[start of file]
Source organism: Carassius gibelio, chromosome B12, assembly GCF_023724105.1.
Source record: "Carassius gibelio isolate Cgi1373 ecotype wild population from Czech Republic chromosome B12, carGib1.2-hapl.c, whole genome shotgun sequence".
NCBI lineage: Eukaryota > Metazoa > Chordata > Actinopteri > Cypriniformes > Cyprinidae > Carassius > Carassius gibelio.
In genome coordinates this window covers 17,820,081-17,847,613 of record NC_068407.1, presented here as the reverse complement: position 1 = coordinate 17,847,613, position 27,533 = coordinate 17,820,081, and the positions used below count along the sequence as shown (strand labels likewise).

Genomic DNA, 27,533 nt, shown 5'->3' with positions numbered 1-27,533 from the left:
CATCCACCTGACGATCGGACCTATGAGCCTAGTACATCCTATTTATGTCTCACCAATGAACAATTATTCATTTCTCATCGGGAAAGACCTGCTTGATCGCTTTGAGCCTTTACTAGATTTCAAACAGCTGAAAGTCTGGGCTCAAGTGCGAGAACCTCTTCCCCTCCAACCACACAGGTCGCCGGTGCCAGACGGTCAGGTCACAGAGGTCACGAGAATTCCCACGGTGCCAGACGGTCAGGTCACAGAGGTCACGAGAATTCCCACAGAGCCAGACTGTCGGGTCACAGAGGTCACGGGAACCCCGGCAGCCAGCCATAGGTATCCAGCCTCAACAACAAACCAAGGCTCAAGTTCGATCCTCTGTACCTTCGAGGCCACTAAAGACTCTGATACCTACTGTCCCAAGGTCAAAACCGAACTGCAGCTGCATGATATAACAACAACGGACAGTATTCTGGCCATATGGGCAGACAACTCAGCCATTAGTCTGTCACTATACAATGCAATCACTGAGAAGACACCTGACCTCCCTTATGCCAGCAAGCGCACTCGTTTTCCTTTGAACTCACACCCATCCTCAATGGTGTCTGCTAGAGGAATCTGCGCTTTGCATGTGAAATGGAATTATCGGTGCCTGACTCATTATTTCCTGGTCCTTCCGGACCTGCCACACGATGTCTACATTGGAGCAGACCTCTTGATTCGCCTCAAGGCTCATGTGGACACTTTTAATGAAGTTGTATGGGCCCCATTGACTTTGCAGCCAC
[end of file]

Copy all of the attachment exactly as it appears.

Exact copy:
Source organism: Carassius gibelio, chromosome B12, assembly GCF_023724105.1.
Source record: "Carassius gibelio isolate Cgi1373 ecotype wild population from Czech Republic chromosome B12, carGib1.2-hapl.c, whole genome shotgun sequence".
NCBI lineage: Eukaryota > Metazoa > Chordata > Actinopteri > Cypriniformes > Cyprinidae > Carassius > Carassius gibelio.
In genome coordinates this window covers 17,820,081-17,847,613 of record NC_068407.1, presented here as the reverse complement: position 1 = coordinate 17,847,613, position 27,533 = coordinate 17,820,081, and the positions used below count along the sequence as shown (strand labels likewise).

Genomic DNA, 27,533 nt, shown 5'->3' with positions numbered 1-27,533 from the left:
CATCCACCTGACGATCGGACCTATGAGCCTAGTACATCCTATTTATGTCTCACCAATGAACAATTATTCATTTCTCATCGGGAAAGACCTGCTTGATCGCTTTGAGCCTTTACTAGATTTCAAACAGCTGAAAGTCTGGGCTCAAGTGCGAGAACCTCTTCCCCTCCAACCACACAGGTCGCCGGTGCCAGACGGTCAGGTCACAGAGGTCACGAGAATTCCCACGGTGCCAGACGGTCAGGTCACAGAGGTCACGAGAATTCCCACAGAGCCAGACTGTCGGGTCACAGAGGTCACGGGAACCCCGGCAGCCAGCCATAGGTATCCAGCCTCAACAACAAACCAAGGCTCAAGTTCGATCCTCTGTACCTTCGAGGCCACTAAAGACTCTGATACCTACTGTCCCAAGGTCAAAACCGAACTGCAGCTGCATGATATAACAACAACGGACAGTATTCTGGCCATATGGGCAGACAACTCAGCCATTAGTCTGTCACTATACAATGCAATCACTGAGAAGACACCTGACCTCCCTTATGCCAGCAAGCGCACTCGTTTTCCTTTGAACTCACACCCATCCTCAATGGTGTCTGCTAGAGGAATCTGCGCTTTGCATGTGAAATGGAATTATCGGTGCCTGACTCATTATTTCCTGGTCCTTCCGGACCTGCCACACGATGTCTACATTGGAGCAGACCTCTTGATTCGCCTCAAGGCTCATGTGGACACTTTTAATGAAGTTGTATGGGCCCCATTGACTTTGCAGCCAC